Archive

Archive for the ‘Flying’ Category

Minor Mods and Maintenance

May 17, 2015 Leave a comment

Sunday, May 17, 2015

It’s been a while since I posted. I’ve just been busy with life and work, and flying. I have noticed that my oil temperature maxes out at about 180F which is right at the low end of the range recommended by Lycoming. Some people say it is better for the oil temperature to run at about 200F at cruise so any water in the oil will vaporize and reduce the chances of corrosion. I decided to block part of my oil cooler to see if the temperature will increase. I put a 2-inch strip of aluminum foil tape across the top of the cooler as you can see in this picture.

IMG_0189

While I had the upper cowling off I noticed a ding in the protective foil on the inside of the lower cowling near the right muffler. So I pulled the lower cowling off and found two spots where the foil was broken and smashed. It looks like the muffler made contact at some point, probably during start up or shut down when the engine moves quite a bit. I readjusted the muffler and exhaust pipe to increase the clearance.

IMG_0190

I smoothed out the foil and applied a layer of new foil tape over the top. You can hardly tell it was ever nicked in the photo below.

IMG_0191

I also have wanted to add a lock to the canopy latch for times when I leave to airplane in transient parking. My solution is really simple. I drilled a 9/64 hole through the latch handle on the outside of the airplane. You can see it if you look closely in the photo below.

IMG_0195

I picked up a small key lock with a cable at Walmart. It is typically used for luggage. It’s not strong enough to stand up to a pair of bolt cutters but it is a good deterrent to someone looking for an easy target or someone rude enough to think they can open the canopy to look inside. When the cable is inserted through the hole in the latch it prevents the latch from retracting through the slot in the fuselage which prevents the canopy from releasing. Simple, but effective for keeping undetermined thieves out.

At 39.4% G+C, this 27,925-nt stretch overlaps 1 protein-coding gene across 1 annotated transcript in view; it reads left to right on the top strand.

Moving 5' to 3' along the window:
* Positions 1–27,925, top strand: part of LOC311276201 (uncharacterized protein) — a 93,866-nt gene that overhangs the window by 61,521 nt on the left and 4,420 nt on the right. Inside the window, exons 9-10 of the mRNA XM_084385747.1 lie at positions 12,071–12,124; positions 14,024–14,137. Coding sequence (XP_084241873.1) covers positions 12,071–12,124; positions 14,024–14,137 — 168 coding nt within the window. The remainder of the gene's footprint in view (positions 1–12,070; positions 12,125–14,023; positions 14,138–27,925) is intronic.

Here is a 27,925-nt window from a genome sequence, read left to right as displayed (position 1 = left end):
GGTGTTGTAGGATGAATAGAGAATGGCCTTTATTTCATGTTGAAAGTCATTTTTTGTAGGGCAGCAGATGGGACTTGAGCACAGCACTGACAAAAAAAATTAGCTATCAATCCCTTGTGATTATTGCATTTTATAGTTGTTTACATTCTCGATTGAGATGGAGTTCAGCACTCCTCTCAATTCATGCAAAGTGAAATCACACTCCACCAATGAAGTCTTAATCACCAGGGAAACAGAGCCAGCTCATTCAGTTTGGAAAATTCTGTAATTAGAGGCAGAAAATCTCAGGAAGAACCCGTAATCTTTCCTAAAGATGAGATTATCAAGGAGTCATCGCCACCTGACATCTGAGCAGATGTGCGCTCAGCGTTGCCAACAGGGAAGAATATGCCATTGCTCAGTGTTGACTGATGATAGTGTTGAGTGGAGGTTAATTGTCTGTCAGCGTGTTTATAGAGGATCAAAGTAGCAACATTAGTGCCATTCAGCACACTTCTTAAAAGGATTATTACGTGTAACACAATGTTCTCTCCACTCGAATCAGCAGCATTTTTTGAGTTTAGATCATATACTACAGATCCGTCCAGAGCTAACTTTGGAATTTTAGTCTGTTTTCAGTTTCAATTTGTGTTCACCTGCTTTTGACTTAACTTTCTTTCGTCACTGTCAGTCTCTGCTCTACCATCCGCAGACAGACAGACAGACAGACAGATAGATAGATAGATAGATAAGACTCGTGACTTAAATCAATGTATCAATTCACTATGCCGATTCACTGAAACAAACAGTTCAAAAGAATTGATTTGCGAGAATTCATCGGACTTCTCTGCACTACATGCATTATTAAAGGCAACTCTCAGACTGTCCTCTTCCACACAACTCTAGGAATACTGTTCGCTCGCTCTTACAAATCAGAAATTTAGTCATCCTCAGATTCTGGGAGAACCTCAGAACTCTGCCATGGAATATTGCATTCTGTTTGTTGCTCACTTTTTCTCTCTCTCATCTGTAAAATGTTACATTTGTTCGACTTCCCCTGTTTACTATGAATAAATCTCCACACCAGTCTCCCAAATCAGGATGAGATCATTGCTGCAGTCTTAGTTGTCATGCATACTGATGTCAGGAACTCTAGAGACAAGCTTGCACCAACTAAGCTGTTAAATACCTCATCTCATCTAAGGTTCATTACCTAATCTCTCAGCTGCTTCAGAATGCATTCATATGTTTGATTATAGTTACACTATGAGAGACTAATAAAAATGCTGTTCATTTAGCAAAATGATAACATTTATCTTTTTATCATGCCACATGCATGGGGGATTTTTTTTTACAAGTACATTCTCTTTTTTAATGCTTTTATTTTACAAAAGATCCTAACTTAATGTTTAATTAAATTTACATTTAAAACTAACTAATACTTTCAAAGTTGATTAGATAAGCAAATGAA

IMG_0194

I also installed the instrument panel cover I received as a present for Christmas.

IMG_0198

Advertisements
Categories: Flying

First Cross Country Flight

February 1, 2015 Leave a comment

Sunday 2 Feb 2015

Today Denise and I flew out to Lake Havasu, AZ on our first real cross country flight in the RV. It was about 175 nm each way from Corona and took about 1 hr, 15 min each way. We landed at HII which has a beautiful 8000 ft runway. We parked for lunch at the Blue Baron restaurant and then flew back to KAJO in time to get home for the Super Bowl. Here is a shot of Denise buckling up for the return flight.

IMG_0164

Categories: Flying

First Semi-Cross Country Flight

January 17, 2015 1 comment

Saturday Jan 17, 2015

Now that my phase 1 flight test is completed I am free to fly outside the test box assigned by the FAA. Today I decided to venture out toward Arizona in a short dry run of a cross country flight to Lake Havasu. This was to start getting used to using the Dynon for navigation. It was a beautiful day and the visibility was awesome. In this photo I was just leaving the Riverside area heading east toward Palm Springs at about 5500 feet.

IMG_0140

Looking toward the Big Bear area I could see snow on the mountain top. It was so clear everything seemed closer than it really was.

IMG_0141c

Looking down the valley toward Palm Springs I could see the Banning pass. Palm Springs is just beyond the pass and around to the right.

IMG_0142c

After passing Banning I turned north east and overflew Yucca Valley airport. This picture shows the desert about 100 miles out from Corona airport approaching Twenty Nine Palms where I turned around to head back to Corona. Total time from takeoff to landing back at Corona was one hour and 14 minutes.

IMG_0146c

Categories: Flying

Phase 1 Flight Test Complete – Hobbs 40.1

December 22, 2014 1 comment

Monday, Dec 22, 2014

Today I finished the Phase 1 flight test phase with a 3.5 hour flight. The Hobbs meter shows 40.1 hrs as you can see below. I enter the certification into the airframe log and now I can legally take passengers on board and travel to just about any destination I choose. Yippee! I expect Denise will be my first passenger.

hobbs_40.1_2

Categories: Flying

Flight Test Continues – Hobbs 31.9 hrs

December 14, 2014 Leave a comment

Sunday Dec 14, 2014

I completed 4.7 more hours of flight test this weekend putting my total at 31.9 hours. Only 8.1 more to complete and then I can take passengers. The engine definitely runs with less vibration since I dynamically balanced the propeller. And my landings continue to improve as I am learning to slow the airplane down before and in the pattern better.